Tuesday, December 6

The IMF sees it as “appropriate” to raise taxes on the rich and the companies that earn the most


The International Monetary Fund (IMF) considers it “appropriate” to raise taxes on the rich and on the companies that earn the most in this inflation crisis -mainly banks and energy companies-, “as included in the General Budgets of Spain for 2023”.

Half of the rise in debt in 2020 and 2021 was due to the pandemic and saved 2.7 million jobs

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“As energy prices are expected to remain at high levels next year, raising additional temporary income to finance support for the most vulnerable is a welcome strategy, but monitoring the impact of the measures is necessary,” observe the technicians. of the institution in a report on the economy of our country published this Wednesday.

“While banks’ net interest income is expected to rise in the near term in parallel with higher rates, tighter financial conditions and a less favorable macroeconomic outlook could materially impact costs due to a increase in impaired assets in stress scenarios [en alusión al riesgo de incremento de la morosidad]”, has warned the IMF.

Thus, the Washington-based institution considers it “important” to monitor the incidence of these taxes on the availability of credit, the costs of loans and the resilience of banks. And he also thinks about energy companies. Furthermore, the IMF believes that these levies should be temporary.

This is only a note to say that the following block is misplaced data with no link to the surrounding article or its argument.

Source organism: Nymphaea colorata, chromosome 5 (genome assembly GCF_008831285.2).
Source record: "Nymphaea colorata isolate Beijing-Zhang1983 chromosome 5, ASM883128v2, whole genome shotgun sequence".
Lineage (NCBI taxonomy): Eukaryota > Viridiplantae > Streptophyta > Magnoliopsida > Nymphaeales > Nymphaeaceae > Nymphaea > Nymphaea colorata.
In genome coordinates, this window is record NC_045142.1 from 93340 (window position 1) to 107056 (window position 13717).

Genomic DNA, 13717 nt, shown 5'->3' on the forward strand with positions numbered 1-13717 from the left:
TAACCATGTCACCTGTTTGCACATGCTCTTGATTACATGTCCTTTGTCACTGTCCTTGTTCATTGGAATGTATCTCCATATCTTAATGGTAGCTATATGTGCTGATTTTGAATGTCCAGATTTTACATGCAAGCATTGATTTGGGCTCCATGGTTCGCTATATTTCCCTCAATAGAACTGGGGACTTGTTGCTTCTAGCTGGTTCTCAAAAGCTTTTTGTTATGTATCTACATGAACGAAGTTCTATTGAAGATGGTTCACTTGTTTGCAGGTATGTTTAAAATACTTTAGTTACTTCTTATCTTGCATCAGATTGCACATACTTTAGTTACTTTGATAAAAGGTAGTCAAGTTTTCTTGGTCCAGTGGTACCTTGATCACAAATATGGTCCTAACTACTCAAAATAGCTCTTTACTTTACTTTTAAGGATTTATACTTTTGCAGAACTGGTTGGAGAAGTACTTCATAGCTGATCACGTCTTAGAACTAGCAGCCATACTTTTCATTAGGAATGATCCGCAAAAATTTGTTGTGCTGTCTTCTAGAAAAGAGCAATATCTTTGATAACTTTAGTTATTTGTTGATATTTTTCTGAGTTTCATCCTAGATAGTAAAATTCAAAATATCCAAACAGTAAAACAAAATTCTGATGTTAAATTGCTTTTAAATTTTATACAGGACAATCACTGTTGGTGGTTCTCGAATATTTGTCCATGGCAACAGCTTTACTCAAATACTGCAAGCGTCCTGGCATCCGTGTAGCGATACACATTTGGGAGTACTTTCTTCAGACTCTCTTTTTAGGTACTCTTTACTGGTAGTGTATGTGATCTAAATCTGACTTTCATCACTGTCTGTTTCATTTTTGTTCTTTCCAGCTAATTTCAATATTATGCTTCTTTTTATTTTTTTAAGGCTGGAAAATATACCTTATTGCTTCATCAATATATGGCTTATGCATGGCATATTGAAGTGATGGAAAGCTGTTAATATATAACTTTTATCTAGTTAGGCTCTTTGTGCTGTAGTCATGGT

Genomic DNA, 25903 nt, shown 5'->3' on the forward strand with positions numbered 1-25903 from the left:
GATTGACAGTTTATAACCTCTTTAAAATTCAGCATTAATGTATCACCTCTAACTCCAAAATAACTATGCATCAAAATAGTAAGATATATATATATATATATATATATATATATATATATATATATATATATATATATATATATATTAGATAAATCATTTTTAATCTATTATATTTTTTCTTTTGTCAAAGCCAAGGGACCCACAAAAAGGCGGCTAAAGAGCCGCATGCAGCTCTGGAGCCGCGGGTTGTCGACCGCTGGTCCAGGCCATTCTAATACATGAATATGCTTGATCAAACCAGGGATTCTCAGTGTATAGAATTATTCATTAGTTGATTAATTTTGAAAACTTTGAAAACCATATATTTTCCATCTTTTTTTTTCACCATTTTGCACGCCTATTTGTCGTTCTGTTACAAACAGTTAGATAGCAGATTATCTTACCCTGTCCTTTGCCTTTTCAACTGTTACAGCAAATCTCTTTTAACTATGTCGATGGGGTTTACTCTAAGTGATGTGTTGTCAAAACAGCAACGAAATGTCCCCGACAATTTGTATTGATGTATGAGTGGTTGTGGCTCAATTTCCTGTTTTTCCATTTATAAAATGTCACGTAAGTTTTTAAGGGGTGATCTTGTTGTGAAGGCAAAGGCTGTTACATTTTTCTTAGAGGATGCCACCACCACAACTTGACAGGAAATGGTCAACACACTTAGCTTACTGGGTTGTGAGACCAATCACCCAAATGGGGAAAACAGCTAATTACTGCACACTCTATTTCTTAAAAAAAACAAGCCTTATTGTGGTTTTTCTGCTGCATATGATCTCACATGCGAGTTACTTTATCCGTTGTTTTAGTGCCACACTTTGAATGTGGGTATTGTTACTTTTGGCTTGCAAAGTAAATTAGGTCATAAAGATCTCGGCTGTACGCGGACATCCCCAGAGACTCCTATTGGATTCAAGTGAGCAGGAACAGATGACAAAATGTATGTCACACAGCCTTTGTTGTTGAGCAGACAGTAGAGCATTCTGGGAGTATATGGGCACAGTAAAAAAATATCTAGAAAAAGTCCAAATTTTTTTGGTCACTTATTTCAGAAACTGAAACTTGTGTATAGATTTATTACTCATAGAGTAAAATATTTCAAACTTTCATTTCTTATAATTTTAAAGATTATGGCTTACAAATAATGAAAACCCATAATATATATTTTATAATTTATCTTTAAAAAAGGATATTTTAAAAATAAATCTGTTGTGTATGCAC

On the other hand, it points out that the deployment of public support to cushion the impact of the rise in energy prices is “timely”. Although he insists on a “greater degree of targeting” of the measures.

For example, the IMF celebrates the expansion of social bonds with respect to energy, the increase in the Minimum Vital Income (IMV) and direct sectoral aid for companies. And it warns about other packages not aimed at the most vulnerable families and companies, such as general tax reductions or discounts for all, as in the case of fuel.

A “discretionary” fiscal adjustment

In the same report and along the same lines, he recommends “undertaking fiscal consolidation [ajuste] discretionary in 2023”, which “will help boost investor confidence and contain inflationary pressures”.

In the current context of uncertainty and “increasing financing costs, a moderate reduction in the deficit is recommended [el desequilibro entre ingresos y gastos públicos] to help alleviate pressure on prices and reaffirm the commitment to fiscal discipline”, he remarks.

The IMF also dwells on pensions in its report. “Additional measures will be needed to counter the increase in future spending resulting from the 2021 pension reform. The reform permanently indexed pension payments to the CPI (Consumer Price Index) and abolished the sustainability factor,” it says. .

The IMF cookbook

His latest recipe to fight inflation already included the use of “automatic stabilizers, such as unemployment, social protection systems focused on the most vulnerable families, progressive taxes and specific discounts on transport, energy, housing…”.

Meanwhile, it ruled out “extraordinary support for unemployment, job retention schemes such as the financing of ERTEs, general discounts, tax cuts, deferrals of taxes or general measures of direct financing to companies.”



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